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Health Memo

Dr Vernon Coleman

Sunday People, July 8, 2001

In the early 1970s I started a campaign to draw attention to the fact that millions of people were hooked on benzodiazepine tranquillisers – drugs such as Valium, Ativan and Mogadon.

I consistently claimed that these drugs were more addictive than heroin or cocaine. And after a long battle the Government issued a warning to doctors in 1988.

"Dr Vernon Coleman's articles, to which I refer with approval, raised concern about these important matters," said Edwina Currie, Parliamentary Secretary for Health, in the Commons.

Doctors were sternly told they should not give these drugs to patients for more than a few weeks. Sadly, as I have repeatedly pointed out, thousands of doctors are still ignoring this advice. And once again the problem is huge.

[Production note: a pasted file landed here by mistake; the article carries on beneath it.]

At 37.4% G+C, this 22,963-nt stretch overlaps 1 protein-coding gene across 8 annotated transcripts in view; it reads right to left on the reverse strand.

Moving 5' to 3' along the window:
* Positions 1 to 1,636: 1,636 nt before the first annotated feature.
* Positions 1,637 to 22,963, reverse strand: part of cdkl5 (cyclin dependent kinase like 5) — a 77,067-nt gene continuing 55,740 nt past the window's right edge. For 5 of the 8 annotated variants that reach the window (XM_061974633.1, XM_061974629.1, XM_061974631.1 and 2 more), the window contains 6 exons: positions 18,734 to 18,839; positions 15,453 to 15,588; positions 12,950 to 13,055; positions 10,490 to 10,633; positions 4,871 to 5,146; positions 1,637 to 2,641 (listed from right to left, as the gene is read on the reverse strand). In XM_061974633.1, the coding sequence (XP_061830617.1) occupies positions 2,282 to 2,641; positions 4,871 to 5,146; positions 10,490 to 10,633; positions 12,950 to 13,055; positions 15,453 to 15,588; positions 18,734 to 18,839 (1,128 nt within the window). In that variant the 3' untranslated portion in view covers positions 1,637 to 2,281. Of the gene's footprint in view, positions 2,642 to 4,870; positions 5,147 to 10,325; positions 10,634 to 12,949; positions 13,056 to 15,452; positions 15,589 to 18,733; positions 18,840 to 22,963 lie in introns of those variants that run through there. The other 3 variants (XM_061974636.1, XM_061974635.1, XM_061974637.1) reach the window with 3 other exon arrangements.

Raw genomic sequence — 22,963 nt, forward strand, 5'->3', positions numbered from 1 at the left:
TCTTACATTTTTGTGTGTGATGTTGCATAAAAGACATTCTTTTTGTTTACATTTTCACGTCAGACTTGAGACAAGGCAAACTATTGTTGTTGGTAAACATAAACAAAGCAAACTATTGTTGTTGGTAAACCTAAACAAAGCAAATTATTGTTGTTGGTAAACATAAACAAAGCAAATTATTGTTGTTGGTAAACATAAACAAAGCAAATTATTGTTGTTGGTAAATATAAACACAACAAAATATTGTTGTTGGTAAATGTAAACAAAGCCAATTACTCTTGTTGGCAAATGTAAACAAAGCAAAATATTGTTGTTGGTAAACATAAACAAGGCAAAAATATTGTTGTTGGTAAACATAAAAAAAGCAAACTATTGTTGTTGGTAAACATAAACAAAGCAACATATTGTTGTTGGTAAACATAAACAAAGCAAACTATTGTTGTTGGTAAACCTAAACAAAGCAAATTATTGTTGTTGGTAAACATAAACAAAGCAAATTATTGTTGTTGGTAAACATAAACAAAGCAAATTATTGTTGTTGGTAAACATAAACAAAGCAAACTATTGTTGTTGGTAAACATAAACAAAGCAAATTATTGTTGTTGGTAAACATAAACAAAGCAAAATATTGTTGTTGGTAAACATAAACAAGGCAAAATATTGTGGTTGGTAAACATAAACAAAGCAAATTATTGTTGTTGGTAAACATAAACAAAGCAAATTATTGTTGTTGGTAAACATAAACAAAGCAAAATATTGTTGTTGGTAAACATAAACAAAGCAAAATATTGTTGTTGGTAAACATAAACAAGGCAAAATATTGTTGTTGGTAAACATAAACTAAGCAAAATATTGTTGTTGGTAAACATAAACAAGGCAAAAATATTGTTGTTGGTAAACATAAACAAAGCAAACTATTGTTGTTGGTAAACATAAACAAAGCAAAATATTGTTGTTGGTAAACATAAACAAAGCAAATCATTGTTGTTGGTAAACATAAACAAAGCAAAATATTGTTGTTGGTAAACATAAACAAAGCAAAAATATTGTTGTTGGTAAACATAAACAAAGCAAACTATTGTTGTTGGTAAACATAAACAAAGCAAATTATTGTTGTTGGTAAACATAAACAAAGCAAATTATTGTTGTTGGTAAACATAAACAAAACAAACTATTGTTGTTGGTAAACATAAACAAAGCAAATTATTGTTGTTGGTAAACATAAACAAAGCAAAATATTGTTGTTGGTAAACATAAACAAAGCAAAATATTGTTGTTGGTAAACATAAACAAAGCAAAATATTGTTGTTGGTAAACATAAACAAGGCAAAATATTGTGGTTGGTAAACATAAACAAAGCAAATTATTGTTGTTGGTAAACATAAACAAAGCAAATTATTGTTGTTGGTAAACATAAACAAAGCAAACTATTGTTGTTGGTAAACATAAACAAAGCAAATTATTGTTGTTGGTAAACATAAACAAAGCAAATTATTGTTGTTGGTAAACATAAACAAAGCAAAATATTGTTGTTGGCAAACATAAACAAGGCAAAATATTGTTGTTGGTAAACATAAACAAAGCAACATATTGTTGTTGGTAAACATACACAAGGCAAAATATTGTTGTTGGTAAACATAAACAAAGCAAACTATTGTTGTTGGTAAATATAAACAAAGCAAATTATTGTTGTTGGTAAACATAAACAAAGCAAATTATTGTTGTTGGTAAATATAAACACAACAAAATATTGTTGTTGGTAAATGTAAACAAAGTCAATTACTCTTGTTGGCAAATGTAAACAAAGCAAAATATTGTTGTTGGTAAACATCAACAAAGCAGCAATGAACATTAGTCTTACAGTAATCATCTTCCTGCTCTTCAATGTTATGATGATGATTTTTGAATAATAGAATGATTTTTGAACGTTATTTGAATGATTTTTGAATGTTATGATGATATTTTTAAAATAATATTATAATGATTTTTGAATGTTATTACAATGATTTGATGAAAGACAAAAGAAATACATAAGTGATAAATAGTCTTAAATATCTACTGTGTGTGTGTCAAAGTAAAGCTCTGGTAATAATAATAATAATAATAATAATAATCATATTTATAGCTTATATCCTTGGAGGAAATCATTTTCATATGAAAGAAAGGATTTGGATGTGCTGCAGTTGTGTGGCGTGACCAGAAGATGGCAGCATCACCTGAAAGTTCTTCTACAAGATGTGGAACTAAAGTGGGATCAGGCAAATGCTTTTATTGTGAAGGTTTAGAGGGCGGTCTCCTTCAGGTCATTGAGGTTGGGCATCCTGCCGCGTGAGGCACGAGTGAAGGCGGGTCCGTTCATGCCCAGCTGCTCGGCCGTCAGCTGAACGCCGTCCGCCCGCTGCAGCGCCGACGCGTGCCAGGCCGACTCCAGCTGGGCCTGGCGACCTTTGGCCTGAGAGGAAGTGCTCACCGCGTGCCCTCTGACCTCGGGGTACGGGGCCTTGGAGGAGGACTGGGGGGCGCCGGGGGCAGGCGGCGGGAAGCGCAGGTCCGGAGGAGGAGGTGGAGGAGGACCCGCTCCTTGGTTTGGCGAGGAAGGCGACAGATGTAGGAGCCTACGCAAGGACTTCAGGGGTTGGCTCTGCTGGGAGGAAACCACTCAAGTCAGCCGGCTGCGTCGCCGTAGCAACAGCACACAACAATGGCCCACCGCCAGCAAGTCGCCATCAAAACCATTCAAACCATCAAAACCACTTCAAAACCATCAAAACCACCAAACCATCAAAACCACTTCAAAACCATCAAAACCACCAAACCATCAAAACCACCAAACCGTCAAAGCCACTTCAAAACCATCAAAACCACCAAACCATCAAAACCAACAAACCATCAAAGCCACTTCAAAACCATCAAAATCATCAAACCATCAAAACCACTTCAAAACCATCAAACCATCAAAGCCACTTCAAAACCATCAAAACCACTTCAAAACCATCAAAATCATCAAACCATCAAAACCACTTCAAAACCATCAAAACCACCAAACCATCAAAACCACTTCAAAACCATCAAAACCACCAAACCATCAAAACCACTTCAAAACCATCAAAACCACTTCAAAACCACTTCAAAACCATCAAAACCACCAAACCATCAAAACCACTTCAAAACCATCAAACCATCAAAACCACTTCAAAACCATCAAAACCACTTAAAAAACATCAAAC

If your doctor wants you to take a benzodiazepine tranquilliser you can reduce your chances of getting hooked by following this advice:

  1. These drugs should not be taken for short periods – or intermittently I don't think any of these drugs should be taken for more than two weeks.

  2. The lowest possible dose should be used.

  3. Your doctor should review your treatment regularly (at least every two weeks). You should not collect these drugs on a repeat prescription.

  4. When it is time to stop the pills your treatment should be discontinued gradually and with care.

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